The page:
Willard Cates Jr., MD, MPH, president and chief executive officer of the Institute for Family Health, Family Health International, Durham, NC, updated the chapter on reproductive track infections with the new treatment guidelines for sexually transmitted diseases and new amplification tests that increase screening sensitivity. In the spermicide chapter, Cates reports the latest research on nonoxynol-9 (N-9) showing the lack of HIV and sexually transmitted infection (STI) protection. In the barrier methods chapter, he brings in the new Lea’s Shield (Yama, Millburn NJ) and the FemCap (FemCap Inc., Del Mar, CA).

Advances in rapid test technology add to the HIV prevention and control armament. Felicia Guest, MPH, CHES, director of training at the Southeast AIDS Training and Education Center of Emory University School of Medicine, describes these technologies and suggests appropriate counseling points. She re-examines the issues for HIV-infected men and women who need to select suitable contraceptive methods.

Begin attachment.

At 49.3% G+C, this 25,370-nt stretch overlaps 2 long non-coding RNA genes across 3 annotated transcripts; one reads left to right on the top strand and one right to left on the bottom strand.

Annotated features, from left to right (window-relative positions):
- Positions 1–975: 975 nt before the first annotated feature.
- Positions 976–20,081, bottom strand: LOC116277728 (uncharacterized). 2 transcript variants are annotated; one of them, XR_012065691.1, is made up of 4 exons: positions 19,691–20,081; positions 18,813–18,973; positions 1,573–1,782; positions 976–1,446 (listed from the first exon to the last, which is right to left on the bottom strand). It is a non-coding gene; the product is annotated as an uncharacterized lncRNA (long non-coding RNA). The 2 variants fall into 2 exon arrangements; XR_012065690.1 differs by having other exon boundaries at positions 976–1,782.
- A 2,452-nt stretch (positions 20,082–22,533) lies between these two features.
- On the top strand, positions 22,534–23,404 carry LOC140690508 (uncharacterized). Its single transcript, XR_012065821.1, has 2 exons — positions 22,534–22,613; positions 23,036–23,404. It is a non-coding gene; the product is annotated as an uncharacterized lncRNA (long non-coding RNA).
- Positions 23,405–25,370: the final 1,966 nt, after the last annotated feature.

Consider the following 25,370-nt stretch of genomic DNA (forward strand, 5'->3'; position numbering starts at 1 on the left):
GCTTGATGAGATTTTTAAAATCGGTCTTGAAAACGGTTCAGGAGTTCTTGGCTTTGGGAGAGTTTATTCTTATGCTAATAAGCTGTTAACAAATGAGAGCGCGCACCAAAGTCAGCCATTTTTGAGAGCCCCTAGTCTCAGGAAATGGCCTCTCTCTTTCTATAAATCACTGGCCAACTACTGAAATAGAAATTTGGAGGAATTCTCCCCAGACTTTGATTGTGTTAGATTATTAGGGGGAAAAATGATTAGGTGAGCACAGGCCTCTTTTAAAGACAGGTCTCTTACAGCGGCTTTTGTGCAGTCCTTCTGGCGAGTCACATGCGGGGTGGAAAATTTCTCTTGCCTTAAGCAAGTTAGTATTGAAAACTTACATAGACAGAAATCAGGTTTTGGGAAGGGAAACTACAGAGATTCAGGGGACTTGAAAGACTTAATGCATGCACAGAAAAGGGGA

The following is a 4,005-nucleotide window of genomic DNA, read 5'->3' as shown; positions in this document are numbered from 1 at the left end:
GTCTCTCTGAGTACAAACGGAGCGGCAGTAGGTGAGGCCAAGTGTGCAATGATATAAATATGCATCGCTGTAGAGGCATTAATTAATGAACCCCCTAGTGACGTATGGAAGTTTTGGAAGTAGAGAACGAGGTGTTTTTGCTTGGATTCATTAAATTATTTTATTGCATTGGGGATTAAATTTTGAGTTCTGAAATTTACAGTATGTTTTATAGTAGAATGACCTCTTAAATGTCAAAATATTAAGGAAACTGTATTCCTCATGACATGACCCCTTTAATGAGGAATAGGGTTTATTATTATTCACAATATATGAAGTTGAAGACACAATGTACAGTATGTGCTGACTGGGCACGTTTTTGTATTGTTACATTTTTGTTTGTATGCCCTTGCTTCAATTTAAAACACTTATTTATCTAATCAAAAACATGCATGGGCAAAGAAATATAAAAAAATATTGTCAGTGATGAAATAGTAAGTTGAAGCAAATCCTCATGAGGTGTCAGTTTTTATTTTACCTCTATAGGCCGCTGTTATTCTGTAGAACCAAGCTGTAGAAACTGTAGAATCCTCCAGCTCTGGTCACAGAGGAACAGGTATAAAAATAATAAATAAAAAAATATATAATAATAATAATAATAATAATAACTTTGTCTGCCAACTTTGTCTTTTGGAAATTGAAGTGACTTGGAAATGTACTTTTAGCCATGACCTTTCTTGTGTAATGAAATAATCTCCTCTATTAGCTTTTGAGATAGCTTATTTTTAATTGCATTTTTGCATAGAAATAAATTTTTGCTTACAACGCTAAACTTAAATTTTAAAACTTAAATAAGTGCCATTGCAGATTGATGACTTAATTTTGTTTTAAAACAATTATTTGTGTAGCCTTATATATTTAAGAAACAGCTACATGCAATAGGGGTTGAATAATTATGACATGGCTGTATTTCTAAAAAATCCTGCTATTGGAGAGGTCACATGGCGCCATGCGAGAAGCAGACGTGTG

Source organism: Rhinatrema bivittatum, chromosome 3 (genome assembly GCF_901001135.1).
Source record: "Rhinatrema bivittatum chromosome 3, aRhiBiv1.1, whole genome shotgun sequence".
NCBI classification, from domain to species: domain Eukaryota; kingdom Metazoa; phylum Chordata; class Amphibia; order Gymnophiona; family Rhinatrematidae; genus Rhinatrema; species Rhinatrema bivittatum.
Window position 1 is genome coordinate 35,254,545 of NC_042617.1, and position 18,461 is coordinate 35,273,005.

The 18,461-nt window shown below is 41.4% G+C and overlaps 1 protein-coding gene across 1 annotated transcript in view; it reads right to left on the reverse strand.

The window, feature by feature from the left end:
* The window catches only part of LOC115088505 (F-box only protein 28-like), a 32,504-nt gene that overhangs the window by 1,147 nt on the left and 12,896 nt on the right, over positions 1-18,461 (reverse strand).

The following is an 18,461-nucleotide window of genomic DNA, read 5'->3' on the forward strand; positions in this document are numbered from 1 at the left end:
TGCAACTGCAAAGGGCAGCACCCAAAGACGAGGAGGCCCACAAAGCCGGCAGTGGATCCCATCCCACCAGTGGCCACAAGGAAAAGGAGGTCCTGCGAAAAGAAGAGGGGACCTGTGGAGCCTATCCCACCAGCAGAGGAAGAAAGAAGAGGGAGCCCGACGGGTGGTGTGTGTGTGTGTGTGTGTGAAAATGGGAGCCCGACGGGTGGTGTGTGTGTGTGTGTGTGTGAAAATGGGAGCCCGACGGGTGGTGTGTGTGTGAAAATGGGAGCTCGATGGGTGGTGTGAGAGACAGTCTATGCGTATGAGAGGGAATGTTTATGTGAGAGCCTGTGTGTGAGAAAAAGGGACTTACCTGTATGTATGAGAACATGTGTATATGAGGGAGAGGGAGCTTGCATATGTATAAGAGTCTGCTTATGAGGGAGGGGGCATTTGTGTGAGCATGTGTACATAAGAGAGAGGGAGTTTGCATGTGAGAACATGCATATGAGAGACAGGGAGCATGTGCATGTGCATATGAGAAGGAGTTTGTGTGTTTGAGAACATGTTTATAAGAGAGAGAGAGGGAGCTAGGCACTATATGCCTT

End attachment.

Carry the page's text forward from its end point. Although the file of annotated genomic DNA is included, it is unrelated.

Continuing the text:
The nearly 900-page reference book covers the latest research and practice guidance for all the contraceptive methods and for the many issues related to family planning and women’s health. Here is just a short listing:

  • Providers counseling about or providing abortion can benefit from comprehensive new information on early abortion options, including new medication methods (Mifeprex, Danco Laboratories, New York City) that, in many states, can be provided by advance practice clinicians.
  • Emergency contraception has become mainstream, especially with the ease of Plan B (Barr Laboratories, Pomona, NY). The chapter outlines new and simplified rules for emergency contraceptive use and promotes advance provision.